I have one and the blue ray movies while more expensive are fantastic. You can play the non BR discs too and they look better. If you like Sci Fi get a Blue Ray player and Avatar. It is a real treat to the eyes on one.
If the transfer is done well, the sharpness, color and overall presentation is much better than DVD, in my opinion. And your standard DVDs will look better too when played through an HDMI input. Go to www.dvdbeaver.com and look at some of the comparisons they do between DVD and Blu Ray. There are also sites besides that one that will have screen captures so you can see how the image will look. Sometimes the studios really botch their hi-def transfers and the end result is terrible (Fox's Patton Blu Ray is a good example).
Brent Gair (Login KBGair) HyperScale Forums 220.127.116.11
February 24 2012, 7:07 PM
I start by telling people about the mathematics. There are many factors involved in image quality but I like to start with the math because it has a clearly definable quality.
The first lesson is: 1080 x 1920 = 2,073,600. That's number of pixels available in the frame of a Blu-ray image (BTW, note the spelling of "Blu-ray"...a hyphenated word, capital "B", small "r"). A Blu-ray may not use every single pixel since some material may have different shapes (called aspect ratios) such as old movies which may have bars at the side or very widescreen movies that may have narrow bars at the top and bottom.
But you are starting off with over two million pixels to play with.
On the other hand DVD offers a maximum of 345,000 pixels in an image frame. And that number assumes maximum usage of an "anamorphic" DVD viewed on a widescreen TV.
The often stated rule of thumb is this: Blu-ray has 6 times the definition of DVD.
Now, to the more SUBJECTIVE sense of image quality, I admit that many people don't observe the quality improvement on smaller TV sets. It's the same as looking at a picture from a digital camera. On a small display, the image from a 12 megapixel camera may not look much better than the image from a 2 megapixel camera. With home video, if you are watching on a 32" TV you may not be aware of the quality difference of Blu-ray. If you are watching on a 60" TV, the difference can be striking.
It's extremely important to realize that your Blu-ray player will play all of your DVDs! This is not a case of "either/or". You are not forced to give up one in order to have the other. If you buy a Blu-ray player, there is no need to replace any of your DVDs. Theoretically, one could by a Blu-ray player and never buy a Blu-ray disc.
PLAYER COST: No longer a factor. When BD players came on the market, they were about $1000.00. Now, they are under $100.00. Careful shopping can often get a brand name BD player for $79.99. I have a Panasonic DMP-BD75 that would probably cost about eighty bucks in the U.S..
DISC COST: Becoming less of a factor. Here in Canada, I was at Best Buy this morning and saw Blu-rays of THE BATTLE OF BRITAIN and A BRIDGE TOO FAR for $7.99 each. This week amazon.com has been selling the recent Blu-ray of TORA! TORA! TORA! for $11.99. Most of the really expensive BDs are recent theatrical releases. However, if you like older catalogue titles (as I do) they are often quite reasonable.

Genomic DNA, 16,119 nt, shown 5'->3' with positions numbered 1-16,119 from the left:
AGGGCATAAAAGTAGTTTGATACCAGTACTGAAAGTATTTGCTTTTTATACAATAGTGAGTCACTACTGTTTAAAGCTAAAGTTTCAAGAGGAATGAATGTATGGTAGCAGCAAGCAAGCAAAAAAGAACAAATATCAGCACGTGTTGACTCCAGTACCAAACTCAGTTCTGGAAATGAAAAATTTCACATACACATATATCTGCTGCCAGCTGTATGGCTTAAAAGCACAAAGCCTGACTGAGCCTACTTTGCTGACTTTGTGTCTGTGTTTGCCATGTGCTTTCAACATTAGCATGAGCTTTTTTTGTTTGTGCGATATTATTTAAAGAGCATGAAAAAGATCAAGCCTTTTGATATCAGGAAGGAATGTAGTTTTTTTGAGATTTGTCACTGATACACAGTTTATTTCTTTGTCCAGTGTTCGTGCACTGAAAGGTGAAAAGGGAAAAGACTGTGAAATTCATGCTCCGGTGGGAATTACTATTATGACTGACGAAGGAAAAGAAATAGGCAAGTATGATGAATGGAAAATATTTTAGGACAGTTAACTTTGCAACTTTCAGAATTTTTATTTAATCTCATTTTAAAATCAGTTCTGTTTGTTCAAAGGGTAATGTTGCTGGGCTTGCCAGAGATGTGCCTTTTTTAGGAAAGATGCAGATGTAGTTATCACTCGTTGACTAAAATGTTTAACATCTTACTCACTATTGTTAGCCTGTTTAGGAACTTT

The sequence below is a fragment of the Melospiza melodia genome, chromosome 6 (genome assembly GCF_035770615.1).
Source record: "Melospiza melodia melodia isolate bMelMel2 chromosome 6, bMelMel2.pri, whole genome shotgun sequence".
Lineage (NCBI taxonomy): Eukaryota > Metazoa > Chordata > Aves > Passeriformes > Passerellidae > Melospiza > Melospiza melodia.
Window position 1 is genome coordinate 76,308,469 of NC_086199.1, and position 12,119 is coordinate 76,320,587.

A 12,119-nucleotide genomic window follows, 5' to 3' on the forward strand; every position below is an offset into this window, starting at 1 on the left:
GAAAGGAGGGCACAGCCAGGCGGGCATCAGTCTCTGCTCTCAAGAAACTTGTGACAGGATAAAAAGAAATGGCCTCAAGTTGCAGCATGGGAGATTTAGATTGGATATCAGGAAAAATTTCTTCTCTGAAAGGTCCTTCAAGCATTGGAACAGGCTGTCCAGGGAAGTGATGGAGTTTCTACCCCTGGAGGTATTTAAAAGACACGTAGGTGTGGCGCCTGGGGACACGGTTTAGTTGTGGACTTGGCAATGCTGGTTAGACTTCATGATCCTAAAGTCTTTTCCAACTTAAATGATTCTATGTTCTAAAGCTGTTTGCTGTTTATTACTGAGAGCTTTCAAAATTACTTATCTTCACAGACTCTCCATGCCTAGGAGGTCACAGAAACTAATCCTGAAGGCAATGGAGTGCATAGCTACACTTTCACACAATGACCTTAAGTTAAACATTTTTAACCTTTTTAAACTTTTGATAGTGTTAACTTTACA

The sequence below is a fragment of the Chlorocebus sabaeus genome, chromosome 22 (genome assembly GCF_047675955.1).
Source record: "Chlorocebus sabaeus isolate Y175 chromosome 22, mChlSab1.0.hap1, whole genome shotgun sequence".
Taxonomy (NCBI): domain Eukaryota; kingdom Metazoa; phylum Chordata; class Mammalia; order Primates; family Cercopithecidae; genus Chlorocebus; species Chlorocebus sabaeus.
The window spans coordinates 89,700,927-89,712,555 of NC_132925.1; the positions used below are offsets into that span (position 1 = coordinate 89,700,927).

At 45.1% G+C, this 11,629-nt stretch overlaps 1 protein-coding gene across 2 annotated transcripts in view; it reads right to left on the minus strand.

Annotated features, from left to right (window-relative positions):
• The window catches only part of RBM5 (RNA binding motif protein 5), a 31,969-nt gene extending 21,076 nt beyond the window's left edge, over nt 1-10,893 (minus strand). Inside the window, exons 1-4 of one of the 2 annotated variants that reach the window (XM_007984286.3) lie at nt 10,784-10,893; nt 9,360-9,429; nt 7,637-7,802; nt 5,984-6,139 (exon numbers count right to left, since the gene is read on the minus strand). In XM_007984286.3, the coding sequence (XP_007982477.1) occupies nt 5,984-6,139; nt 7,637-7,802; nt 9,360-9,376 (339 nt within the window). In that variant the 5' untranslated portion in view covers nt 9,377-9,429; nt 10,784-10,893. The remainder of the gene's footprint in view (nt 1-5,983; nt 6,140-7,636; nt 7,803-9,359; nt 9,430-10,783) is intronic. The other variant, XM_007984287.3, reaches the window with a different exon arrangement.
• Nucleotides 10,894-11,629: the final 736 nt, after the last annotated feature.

MISCELLANEOUS BENEFITS: if you ever get a good sound system, Blu-ray Discs usually (not always but usually) offer high definition sound in the form of uncompressed sound or lossless compression. Also Blu-rays generally offer better menu navigation which allows you to peruse the menu without stopping the movie.
IF I HAD ONE PIECE OF ADVICE: Buy the Blu-ray player. They are cheap. Buy a couple of high quality Blu-ray discs. If you find you don't enjoy the benefits of Blu-ray Discs, then you can use it as a DVD player. The price difference between a decent BD player and a decent DVD player is about $10.00. If Blu-ray dissappoints you, it's a lesson that only cost you ten extra bucks for the player (compared to a DVD only player) and few bucks for a couple of discs.
This message has been edited by KBGair from IP address 18.104.22.168 on Feb 24, 2012 7:09 PM
A couple of years ago, I was at a discount store and saw a 12ft long HDMI cable for about $12.00. I had absolutely NO use for it at the time but it was a good deal so I bought it for "future consideration". Last year, I bought a new 60" TV which had all of the connections on the extreme left hand side of the set...but my home theater receiver was on the extreme right hand side of the set. So I unwrapped my bargain store HDMI cable and used it to connect my receiver and TV set. I've been using it for 13 months now and it has worked flawlessly.
So what if you buy all this and you think Blu-ray isn't worth it? You've still got a great Blu-ray player and a couple of great movies. If you're not happy with BD, you just use the machine for playing DVDs. And a Blu-ray player with an HDMI cable will upconvert your old DVDs to make them look better than ever.
It's a very low risk proposition.
This message has been edited by KBGair from IP address 22.214.171.124 on Feb 24, 2012 9:45 PM
They're nice, I bought a Sony with the Playstation bundled
February 25 2012, 2:47 AM
with it last year, For $798, I thought a 40 inch Sony and PlayStation 2 was a pretty decent buy....and with Blue Ray, the quality is so much better, however, I woudn't have gone out of my way had the PS 2 not had the Blu-Ray.
DVDs are nice enough for me, though I must confess, the Blu Ray is better quality....